Wow, it actually knows whether or not you moved the mouse, that's mega-hyper-dangerous! And the fact that you sent or received some unknown data over the network! Think of the possibilities!
I know side channel attacks have been used to extract AES keys, but that's like saying you can use a miniature matchbox car to transport hundreds of people at 300 km/h because things with wheels have been demonstrated to be capable of doing that.
The resolution of the detection system is cache lines, which are pretty big, and even though they are using system timers with nanosecond precision, actual sampling rate was a few hundred Hz. Good luck finding an AES key that way.
The covert channel is the only example that might be useful in very extraordinary circumstances: if the required apps are running on two VMs on the same machine, they can send data from one VM to the other. But on the other hand, aren't there plenty of other ways to do that? If you've already lured them onto an infection website, chances are the VMs are... connected to the internet and able to communicate that way.
So, unless I missed something, I don't think this is worth losing a lot of sleep over. Feel free to enlighten me if I'm wrong.
Yes, the sites they should be punishing is those that automatically give you a simplified mobile version of their site without any way of getting the desktop version if you want it. For many websites, I much prefer to get the desktop version and zoom in to the stuff that interests me rather than getting some slimmed down page with missing information and no zooming. Yet they keep trying to "help" me by automatically switching to the latter version whenever they can.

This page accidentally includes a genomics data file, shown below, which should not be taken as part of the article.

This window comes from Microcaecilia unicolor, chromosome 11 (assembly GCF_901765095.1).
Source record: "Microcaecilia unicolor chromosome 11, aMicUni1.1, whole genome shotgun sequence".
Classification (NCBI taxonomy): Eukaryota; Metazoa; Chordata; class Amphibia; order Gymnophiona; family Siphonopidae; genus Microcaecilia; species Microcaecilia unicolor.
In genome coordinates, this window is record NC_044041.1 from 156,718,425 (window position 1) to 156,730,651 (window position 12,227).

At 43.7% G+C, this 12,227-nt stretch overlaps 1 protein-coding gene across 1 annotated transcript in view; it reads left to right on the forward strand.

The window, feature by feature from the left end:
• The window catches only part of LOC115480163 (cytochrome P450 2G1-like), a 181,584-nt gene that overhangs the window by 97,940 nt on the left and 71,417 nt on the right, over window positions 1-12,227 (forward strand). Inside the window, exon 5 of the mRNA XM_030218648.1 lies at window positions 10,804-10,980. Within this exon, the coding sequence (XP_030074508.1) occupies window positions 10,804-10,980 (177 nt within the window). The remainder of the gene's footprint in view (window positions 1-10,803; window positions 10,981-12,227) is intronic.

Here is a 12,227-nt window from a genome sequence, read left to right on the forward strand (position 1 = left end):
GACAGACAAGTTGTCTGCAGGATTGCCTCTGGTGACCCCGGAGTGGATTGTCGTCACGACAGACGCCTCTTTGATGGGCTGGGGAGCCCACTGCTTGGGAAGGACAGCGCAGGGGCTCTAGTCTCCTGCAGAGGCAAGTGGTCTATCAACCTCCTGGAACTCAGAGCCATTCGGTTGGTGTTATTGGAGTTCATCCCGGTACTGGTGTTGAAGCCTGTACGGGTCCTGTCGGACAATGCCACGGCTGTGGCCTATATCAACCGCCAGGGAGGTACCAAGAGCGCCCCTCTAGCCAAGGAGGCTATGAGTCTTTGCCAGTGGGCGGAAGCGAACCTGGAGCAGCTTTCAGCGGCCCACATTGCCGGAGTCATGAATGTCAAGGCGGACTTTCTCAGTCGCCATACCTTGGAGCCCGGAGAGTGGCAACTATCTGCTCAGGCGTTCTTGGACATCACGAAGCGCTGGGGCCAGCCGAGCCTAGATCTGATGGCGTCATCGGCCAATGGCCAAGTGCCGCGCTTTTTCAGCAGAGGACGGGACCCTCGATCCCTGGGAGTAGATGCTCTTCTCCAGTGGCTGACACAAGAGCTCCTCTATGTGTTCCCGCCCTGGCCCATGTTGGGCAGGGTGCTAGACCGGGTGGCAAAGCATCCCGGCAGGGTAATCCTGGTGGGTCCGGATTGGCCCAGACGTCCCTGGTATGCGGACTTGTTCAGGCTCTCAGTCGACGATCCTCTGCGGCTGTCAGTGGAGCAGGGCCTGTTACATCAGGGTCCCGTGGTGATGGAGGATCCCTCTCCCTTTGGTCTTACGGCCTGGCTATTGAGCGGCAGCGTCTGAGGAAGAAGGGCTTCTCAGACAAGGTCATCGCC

The new Tor network, funded by the government, and with no back doors! Really, we promise!
Certainly looked that way to me. On the last oscillation before touchdown, with the tail end moving towards the left, the thrusters keep pointing the same way as the rocket goes through vertical and only change direction a little bit afterwards. This increased the amplitude of the oscillation rather than decreasing it. The thrusters should have changed direction before passing through vertical, not afterwards. I can't imagine them getting this wrong in software, it's basic dynamic stability 101, so a sticky valve seems likely.
The rocket ended up landing almost perfectly vertical, but still rotating so the base was traveling sideways over the landing pad. No way they could stay upright like that.
Actually, I think #3 was there, but #4, zero rotation speed (the derivative of #3) was not. It touched down pretty much vertically, but still rotating. Just before touchdown, the rocket seemed to become dynamically unstable because the rocket exhausts moved with a bit of lag. They keep firing in the same direction while the rocket passes throug vertical and in the other direction, and only then start correcting in the other direction. They should actually have changed direction before the rocket was vertical so the rocket would not just return to vertical, but stop rotating as it reaches vertical.
Well, it's certainly better than a poke in the eye with a sharp stick!
It is easy to quantify. And the quantification is "4/5ths of commercial airplane accidents are caused by humans doing the wrong thing".
Yes, like he said, it's tragically easy to quantify the latter. But what about the former, how many accidents are prevented by having a pilot on board? That's not such an easily available statistic but trust me, it's a lot higher. I've prevented my fair share of accidents (just doing my job like any other pilot, it's what we're trained to do) but haven't caused a single one.